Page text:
Warning! There is slang!
"I don’t like stupid books" can be translated as "я не люблю́ тупы́е кни́ги"
"Тупо́й / тупа́я / тупо́е / тупы́е" (obtuse) are coloquial choices for "stupid". But it has a dismissive, arrogant attitude to an object of a conversation. It's rude.
It was stupid = э́то бы́ло глу́по = э́то бы́ло ту́по
But a phrase "сде́лать smth ту́по" has a little bit another meaning = "do it as simply as you can":
"Что сде́лать с этой по́лкой?" = "What I have to do with this shelf?"
"Just hang it on the wall" = "про́сто пове́сь её на сте́ну" (an official choice) = "ту́по пове́сь её на сте́ну" (a colloquial one)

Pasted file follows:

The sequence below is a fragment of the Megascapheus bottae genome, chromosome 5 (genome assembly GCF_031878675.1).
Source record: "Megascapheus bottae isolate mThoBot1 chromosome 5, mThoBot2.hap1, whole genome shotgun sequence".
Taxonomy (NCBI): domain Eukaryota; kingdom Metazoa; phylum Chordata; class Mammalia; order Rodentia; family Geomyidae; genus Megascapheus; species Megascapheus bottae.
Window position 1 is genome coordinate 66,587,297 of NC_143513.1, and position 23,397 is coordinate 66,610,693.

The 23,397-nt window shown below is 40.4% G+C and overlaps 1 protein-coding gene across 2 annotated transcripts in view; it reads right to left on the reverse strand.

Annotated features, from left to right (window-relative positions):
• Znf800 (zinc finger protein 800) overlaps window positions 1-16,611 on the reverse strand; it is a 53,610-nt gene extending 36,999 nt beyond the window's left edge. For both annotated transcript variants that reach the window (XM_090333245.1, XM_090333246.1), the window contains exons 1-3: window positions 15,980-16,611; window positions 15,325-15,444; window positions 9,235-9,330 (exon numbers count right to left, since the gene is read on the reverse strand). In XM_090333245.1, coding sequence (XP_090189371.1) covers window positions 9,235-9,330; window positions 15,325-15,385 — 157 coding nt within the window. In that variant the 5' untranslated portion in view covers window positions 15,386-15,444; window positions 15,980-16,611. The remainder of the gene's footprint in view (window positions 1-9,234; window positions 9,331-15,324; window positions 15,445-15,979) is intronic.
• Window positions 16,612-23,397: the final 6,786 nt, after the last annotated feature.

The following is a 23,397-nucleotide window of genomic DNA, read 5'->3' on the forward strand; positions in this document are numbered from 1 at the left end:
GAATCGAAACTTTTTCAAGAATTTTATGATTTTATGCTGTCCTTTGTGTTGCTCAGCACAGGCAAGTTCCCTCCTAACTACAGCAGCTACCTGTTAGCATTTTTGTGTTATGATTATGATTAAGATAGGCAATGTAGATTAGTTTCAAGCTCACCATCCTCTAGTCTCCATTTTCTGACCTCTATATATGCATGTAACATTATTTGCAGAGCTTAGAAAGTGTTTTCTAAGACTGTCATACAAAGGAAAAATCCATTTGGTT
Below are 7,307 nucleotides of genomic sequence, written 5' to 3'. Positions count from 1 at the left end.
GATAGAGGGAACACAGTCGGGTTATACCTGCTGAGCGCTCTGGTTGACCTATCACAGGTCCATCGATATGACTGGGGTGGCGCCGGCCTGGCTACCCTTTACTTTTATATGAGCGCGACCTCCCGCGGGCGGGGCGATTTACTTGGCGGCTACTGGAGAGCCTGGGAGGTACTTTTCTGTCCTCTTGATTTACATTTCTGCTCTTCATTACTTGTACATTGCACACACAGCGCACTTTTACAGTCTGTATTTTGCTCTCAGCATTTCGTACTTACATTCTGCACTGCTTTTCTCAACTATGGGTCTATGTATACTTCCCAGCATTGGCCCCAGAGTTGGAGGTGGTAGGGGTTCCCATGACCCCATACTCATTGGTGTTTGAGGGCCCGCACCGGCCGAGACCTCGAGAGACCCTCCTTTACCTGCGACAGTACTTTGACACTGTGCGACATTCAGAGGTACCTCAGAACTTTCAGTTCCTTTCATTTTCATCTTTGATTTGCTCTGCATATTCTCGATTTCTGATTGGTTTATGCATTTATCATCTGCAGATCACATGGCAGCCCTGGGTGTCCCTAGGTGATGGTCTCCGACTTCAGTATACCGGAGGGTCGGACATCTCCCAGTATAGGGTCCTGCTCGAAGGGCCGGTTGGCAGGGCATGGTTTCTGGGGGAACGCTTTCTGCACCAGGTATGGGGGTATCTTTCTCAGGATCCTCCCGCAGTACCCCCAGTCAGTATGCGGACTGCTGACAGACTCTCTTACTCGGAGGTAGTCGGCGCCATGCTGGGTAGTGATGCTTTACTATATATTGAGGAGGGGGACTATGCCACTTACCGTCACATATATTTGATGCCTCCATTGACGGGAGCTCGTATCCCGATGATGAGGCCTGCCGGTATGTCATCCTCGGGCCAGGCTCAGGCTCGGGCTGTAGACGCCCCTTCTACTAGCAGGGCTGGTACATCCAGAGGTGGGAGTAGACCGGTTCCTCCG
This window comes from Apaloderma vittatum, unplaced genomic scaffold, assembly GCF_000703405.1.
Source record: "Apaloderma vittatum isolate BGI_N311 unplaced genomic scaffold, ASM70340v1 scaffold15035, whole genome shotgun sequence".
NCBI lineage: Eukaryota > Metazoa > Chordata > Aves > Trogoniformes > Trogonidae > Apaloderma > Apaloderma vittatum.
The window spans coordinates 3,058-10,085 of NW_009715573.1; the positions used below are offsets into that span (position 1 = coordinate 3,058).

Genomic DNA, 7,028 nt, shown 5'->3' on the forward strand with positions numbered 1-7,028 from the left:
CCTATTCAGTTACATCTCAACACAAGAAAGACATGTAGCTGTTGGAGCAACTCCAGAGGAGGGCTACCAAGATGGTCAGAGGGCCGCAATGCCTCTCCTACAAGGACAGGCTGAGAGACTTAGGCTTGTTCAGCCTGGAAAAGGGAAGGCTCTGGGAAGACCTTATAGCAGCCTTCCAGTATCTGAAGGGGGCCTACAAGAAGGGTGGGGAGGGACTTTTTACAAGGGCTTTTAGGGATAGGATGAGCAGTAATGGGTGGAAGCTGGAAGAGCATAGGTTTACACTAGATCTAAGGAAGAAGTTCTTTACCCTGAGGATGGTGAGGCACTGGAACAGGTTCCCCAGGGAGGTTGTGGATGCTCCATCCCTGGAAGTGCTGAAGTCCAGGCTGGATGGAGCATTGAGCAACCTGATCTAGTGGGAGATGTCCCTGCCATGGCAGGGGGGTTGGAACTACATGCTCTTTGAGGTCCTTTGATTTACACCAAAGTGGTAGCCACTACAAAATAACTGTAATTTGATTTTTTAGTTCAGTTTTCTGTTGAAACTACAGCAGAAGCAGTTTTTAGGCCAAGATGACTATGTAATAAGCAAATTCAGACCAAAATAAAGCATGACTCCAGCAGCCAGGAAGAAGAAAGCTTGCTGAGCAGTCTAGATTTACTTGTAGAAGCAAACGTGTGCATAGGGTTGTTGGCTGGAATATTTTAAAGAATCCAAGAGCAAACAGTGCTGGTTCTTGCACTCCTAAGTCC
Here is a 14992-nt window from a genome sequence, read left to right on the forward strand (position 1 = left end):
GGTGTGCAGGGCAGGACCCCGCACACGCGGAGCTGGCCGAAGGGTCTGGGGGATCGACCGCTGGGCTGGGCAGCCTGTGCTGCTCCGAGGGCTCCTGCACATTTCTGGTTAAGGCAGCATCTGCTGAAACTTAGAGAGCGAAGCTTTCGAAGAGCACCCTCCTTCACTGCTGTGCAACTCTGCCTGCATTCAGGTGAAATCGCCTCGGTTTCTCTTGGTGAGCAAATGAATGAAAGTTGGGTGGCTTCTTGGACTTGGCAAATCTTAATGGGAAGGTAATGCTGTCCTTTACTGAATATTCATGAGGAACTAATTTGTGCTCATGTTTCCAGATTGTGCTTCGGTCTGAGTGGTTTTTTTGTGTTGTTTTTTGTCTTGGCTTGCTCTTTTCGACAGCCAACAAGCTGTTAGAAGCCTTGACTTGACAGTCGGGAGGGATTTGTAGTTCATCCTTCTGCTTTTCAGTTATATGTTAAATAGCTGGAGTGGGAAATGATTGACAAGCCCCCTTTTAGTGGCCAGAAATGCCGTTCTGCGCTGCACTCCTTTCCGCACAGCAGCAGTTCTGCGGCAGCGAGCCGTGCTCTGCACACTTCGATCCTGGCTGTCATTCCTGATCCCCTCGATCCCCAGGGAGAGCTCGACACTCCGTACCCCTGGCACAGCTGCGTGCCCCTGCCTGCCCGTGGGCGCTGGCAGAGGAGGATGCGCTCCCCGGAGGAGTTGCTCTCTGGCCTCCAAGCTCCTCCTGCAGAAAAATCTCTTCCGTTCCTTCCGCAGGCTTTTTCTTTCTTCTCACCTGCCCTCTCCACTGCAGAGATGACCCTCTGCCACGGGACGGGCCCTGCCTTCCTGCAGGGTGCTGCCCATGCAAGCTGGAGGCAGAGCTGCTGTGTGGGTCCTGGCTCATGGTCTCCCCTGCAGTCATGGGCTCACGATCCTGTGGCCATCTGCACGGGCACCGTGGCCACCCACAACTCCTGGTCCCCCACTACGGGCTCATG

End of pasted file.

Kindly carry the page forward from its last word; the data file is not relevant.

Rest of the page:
I don't like stupid books, as in the person doesn't like books because they consider books to be stupid in general?
Or, I don't like stupid books, as in the person only doesn't like books that happen to be stupid, and not necessarily every book in existence.
Can someone tell me which interpretation does the original Russian sentence mean? or can it mean both?